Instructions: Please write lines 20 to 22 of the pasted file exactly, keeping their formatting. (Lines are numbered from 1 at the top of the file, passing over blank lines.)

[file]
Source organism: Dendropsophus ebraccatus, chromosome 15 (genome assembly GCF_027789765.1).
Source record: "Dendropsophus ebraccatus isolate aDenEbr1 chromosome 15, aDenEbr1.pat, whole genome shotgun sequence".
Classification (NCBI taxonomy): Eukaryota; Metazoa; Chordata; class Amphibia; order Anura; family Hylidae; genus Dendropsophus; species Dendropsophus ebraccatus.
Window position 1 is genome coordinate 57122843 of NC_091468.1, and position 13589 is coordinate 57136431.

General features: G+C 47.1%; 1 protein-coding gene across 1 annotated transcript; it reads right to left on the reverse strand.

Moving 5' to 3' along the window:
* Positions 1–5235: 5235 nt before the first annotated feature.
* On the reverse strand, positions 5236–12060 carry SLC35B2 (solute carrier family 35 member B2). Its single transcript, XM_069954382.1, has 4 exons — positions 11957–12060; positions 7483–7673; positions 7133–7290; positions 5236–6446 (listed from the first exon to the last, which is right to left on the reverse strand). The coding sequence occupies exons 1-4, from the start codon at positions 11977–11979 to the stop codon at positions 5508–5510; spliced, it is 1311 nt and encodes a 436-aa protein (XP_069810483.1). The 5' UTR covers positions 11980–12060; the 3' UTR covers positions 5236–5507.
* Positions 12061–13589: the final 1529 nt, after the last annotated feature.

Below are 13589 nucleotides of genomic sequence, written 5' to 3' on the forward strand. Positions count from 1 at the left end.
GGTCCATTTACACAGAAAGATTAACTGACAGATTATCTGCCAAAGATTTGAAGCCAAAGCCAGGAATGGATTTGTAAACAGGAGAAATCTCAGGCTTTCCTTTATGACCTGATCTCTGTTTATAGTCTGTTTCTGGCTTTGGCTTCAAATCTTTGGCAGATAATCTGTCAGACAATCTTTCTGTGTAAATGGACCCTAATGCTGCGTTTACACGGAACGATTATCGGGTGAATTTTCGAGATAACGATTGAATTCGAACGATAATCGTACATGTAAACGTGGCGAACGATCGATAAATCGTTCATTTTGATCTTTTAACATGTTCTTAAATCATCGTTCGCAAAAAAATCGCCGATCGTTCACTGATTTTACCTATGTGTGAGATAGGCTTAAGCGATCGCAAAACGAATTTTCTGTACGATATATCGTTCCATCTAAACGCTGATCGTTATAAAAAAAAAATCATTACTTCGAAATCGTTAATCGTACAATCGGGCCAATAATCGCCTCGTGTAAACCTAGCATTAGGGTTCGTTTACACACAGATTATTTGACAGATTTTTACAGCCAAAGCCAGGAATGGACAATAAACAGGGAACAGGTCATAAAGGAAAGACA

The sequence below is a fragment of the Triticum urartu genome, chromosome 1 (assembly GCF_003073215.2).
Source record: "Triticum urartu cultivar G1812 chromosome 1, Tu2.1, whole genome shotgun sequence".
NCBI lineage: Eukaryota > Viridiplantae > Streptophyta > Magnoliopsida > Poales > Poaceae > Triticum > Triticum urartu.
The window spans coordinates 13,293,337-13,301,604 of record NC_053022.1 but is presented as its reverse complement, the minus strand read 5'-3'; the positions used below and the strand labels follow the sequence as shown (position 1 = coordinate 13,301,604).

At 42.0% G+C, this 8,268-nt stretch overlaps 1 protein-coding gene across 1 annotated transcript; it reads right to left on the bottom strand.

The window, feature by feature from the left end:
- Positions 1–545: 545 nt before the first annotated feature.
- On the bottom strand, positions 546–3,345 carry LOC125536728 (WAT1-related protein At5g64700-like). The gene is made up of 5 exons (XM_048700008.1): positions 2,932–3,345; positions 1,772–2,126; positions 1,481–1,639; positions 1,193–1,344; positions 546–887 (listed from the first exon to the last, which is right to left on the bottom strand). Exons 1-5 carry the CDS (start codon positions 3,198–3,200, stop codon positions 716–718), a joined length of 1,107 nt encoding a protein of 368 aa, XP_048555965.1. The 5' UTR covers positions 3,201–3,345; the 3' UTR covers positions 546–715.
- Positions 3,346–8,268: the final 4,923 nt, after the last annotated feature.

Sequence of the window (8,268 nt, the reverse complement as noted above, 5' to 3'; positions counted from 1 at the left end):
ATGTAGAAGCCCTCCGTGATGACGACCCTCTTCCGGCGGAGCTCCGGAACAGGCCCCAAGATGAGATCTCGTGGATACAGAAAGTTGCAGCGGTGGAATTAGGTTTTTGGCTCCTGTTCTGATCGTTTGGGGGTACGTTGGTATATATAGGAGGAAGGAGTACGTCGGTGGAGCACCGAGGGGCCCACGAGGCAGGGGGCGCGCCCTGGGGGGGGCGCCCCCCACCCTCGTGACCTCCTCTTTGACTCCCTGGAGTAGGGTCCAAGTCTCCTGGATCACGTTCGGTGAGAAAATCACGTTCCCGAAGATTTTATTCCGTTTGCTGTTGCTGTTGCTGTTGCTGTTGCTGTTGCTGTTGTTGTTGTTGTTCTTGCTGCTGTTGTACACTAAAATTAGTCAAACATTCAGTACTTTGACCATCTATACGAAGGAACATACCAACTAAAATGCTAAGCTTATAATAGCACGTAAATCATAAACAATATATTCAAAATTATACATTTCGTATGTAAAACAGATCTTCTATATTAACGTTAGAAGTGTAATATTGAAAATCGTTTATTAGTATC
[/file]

- Positions 3,346–8,268: the final 4,923 nt, after the last annotated feature.

Sequence of the window (8,268 nt, the reverse complement as noted above, 5' to 3'; positions counted from 1 at the left end):
ATGTAGAAGCCCTCCGTGATGACGACCCTCTTCCGGCGGAGCTCCGGAACAGGCCCCAAGATGAGATCTCGTGGATACAGAAAGTTGCAGCGGTGGAATTAGGTTTTTGGCTCCTGTTCTGATCGTTTGGGGGTACGTTGGTATATATAGGAGGAAGGAGTACGTCGGTGGAGCACCGAGGGGCCCACGAGGCAGGGGGCGCGCCCTGGGGGGGGCGCCCCCCACCCTCGTGACCTCCTCTTTGACTCCCTGGAGTAGGGTCCAAGTCTCCTGGATCACGTTCGGTGAGAAAATCACGTTCCCGAAGATTTTATTCCGTTTGCTGTTGCTGTTGCTGTTGCTGTTGCTGTTGCTGTTGTTGTTGTTGTTCTTGCTGCTGTTGTACACTAAAATTAGTCAAACATTCAGTACTTTGACCATCTATACGAAGGAACATACCAACTAAAATGCTAAGCTTATAATAGCACGTAAATCATAAACAATATATTCAAAATTATACATTTCGTATGTAAAACAGATCTTCTATATTAACGTTAGAAGTGTAATATTGAAAATCGTTTATTAGTATC